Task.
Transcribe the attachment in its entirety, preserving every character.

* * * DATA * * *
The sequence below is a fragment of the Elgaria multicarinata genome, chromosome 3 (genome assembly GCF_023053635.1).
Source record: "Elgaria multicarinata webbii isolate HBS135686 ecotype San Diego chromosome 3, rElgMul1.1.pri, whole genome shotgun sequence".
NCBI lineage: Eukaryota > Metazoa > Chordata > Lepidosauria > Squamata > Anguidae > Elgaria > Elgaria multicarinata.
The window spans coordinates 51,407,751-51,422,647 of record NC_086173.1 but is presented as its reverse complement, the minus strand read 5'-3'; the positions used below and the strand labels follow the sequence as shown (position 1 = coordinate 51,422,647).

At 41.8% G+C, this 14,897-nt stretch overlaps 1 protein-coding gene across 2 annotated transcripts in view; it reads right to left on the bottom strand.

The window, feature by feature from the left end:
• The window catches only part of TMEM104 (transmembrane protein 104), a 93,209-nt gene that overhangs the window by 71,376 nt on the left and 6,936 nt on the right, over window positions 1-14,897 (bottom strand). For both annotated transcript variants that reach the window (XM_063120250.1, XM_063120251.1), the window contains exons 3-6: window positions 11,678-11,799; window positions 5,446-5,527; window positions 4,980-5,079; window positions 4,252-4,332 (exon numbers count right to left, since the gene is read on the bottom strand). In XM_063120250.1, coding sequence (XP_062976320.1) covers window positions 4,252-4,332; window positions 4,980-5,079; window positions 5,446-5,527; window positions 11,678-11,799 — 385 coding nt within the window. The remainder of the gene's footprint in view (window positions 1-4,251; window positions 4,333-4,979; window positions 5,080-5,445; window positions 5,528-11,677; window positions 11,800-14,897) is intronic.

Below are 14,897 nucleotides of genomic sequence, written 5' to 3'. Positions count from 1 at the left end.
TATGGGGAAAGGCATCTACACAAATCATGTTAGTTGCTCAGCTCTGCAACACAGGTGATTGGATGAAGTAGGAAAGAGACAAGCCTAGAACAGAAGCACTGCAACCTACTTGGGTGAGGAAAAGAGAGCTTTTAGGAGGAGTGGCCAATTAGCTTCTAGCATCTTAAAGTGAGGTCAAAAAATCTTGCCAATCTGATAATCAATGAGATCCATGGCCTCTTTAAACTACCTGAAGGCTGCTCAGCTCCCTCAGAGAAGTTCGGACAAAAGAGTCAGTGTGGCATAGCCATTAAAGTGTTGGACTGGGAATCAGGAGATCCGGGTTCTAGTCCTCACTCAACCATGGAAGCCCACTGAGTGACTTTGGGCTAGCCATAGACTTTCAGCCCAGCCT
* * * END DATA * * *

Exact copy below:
The sequence below is a fragment of the Elgaria multicarinata genome, chromosome 3 (genome assembly GCF_023053635.1).
Source record: "Elgaria multicarinata webbii isolate HBS135686 ecotype San Diego chromosome 3, rElgMul1.1.pri, whole genome shotgun sequence".
NCBI lineage: Eukaryota > Metazoa > Chordata > Lepidosauria > Squamata > Anguidae > Elgaria > Elgaria multicarinata.
The window spans coordinates 51,407,751-51,422,647 of record NC_086173.1 but is presented as its reverse complement, the minus strand read 5'-3'; the positions used below and the strand labels follow the sequence as shown (position 1 = coordinate 51,422,647).

At 41.8% G+C, this 14,897-nt stretch overlaps 1 protein-coding gene across 2 annotated transcripts in view; it reads right to left on the bottom strand.

The window, feature by feature from the left end:
• The window catches only part of TMEM104 (transmembrane protein 104), a 93,209-nt gene that overhangs the window by 71,376 nt on the left and 6,936 nt on the right, over window positions 1-14,897 (bottom strand). For both annotated transcript variants that reach the window (XM_063120250.1, XM_063120251.1), the window contains exons 3-6: window positions 11,678-11,799; window positions 5,446-5,527; window positions 4,980-5,079; window positions 4,252-4,332 (exon numbers count right to left, since the gene is read on the bottom strand). In XM_063120250.1, coding sequence (XP_062976320.1) covers window positions 4,252-4,332; window positions 4,980-5,079; window positions 5,446-5,527; window positions 11,678-11,799 — 385 coding nt within the window. The remainder of the gene's footprint in view (window positions 1-4,251; window positions 4,333-4,979; window positions 5,080-5,445; window positions 5,528-11,677; window positions 11,800-14,897) is intronic.

Below are 14,897 nucleotides of genomic sequence, written 5' to 3'. Positions count from 1 at the left end.
TATGGGGAAAGGCATCTACACAAATCATGTTAGTTGCTCAGCTCTGCAACACAGGTGATTGGATGAAGTAGGAAAGAGACAAGCCTAGAACAGAAGCACTGCAACCTACTTGGGTGAGGAAAAGAGAGCTTTTAGGAGGAGTGGCCAATTAGCTTCTAGCATCTTAAAGTGAGGTCAAAAAATCTTGCCAATCTGATAATCAATGAGATCCATGGCCTCTTTAAACTACCTGAAGGCTGCTCAGCTCCCTCAGAGAAGTTCGGACAAAAGAGTCAGTGTGGCATAGCCATTAAAGTGTTGGACTGGGAATCAGGAGATCCGGGTTCTAGTCCTCACTCAACCATGGAAGCCCACTGAGTGACTTTGGGCTAGCCATAGACTTTCAGCCCAGCCT